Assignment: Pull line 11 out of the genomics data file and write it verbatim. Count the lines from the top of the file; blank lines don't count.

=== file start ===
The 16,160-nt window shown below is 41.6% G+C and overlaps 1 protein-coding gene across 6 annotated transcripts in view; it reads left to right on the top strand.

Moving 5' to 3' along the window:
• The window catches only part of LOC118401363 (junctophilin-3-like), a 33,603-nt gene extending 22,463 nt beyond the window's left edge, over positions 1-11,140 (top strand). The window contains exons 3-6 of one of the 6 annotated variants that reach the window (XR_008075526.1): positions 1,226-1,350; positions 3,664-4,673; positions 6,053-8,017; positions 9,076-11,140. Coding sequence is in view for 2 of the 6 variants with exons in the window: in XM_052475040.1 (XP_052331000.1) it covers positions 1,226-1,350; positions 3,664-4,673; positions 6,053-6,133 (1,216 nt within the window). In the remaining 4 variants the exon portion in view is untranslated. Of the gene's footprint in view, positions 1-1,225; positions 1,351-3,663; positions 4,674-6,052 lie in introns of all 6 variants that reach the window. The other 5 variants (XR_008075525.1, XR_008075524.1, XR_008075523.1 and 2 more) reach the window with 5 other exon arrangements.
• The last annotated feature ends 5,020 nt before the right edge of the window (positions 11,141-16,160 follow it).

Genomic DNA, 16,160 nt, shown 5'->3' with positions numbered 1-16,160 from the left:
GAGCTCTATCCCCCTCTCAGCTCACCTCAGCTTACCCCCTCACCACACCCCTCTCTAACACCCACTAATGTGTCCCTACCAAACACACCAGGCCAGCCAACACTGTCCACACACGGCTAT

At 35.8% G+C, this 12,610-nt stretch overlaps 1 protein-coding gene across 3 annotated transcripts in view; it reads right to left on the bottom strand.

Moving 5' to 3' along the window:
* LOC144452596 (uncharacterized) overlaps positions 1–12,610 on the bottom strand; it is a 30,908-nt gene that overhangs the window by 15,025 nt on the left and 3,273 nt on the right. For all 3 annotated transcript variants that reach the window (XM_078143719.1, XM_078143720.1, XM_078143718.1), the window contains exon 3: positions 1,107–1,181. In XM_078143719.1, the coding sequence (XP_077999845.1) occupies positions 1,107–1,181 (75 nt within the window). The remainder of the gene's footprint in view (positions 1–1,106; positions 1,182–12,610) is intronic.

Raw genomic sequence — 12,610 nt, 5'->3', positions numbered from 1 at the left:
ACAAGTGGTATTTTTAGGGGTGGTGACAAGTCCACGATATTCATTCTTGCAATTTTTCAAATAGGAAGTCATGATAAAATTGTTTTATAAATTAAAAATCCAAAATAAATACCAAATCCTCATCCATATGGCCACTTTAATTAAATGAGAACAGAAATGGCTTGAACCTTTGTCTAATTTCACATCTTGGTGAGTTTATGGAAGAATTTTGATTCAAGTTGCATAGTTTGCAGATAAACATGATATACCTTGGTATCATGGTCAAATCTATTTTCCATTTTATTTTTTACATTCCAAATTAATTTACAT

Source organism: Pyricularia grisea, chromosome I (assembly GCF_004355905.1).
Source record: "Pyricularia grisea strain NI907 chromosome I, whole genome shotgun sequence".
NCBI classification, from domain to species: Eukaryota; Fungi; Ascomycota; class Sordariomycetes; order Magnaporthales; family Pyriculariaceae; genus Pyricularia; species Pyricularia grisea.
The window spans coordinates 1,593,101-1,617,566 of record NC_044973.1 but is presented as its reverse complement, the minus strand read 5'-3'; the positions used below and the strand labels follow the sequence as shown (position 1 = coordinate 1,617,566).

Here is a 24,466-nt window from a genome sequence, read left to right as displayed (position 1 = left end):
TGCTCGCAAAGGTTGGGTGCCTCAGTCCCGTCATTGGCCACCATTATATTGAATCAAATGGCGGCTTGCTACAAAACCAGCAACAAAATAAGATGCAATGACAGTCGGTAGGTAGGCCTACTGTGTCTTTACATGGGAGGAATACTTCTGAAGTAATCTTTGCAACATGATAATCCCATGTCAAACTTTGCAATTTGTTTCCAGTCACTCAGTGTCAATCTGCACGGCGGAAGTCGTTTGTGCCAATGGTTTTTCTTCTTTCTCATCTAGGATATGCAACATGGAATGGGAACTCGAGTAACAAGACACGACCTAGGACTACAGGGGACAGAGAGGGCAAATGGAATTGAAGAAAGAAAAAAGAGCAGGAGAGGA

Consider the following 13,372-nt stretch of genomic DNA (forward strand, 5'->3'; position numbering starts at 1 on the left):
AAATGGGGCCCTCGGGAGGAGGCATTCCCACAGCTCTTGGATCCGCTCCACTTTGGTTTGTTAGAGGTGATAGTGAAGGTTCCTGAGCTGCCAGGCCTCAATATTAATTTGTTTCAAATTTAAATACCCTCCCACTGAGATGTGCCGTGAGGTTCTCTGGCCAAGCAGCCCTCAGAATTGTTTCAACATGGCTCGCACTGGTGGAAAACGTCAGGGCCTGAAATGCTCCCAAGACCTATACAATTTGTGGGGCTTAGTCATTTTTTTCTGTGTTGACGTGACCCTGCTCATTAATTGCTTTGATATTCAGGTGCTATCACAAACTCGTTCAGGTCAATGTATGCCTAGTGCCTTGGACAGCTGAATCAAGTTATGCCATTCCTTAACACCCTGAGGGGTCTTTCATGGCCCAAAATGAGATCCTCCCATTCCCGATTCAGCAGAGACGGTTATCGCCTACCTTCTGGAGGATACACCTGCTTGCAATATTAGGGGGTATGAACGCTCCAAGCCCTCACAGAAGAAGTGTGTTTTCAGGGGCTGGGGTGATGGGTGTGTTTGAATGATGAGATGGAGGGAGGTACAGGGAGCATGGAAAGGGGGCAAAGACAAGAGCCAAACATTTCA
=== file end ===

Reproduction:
ACAAGTGGTATTTTTAGGGGTGGTGACAAGTCCACGATATTCATTCTTGCAATTTTTCAAATAGGAAGTCATGATAAAATTGTTTTATAAATTAAAAATCCAAAATAAATACCAAATCCTCATCCATATGGCCACTTTAATTAAATGAGAACAGAAATGGCTTGAACCTTTGTCTAATTTCACATCTTGGTGAGTTTATGGAAGAATTTTGATTCAAGTTGCATAGTTTGCAGATAAACATGATATACCTTGGTATCATGGTCAAATCTATTTTCCATTTTATTTTTTACATTCCAAATTAATTTACAT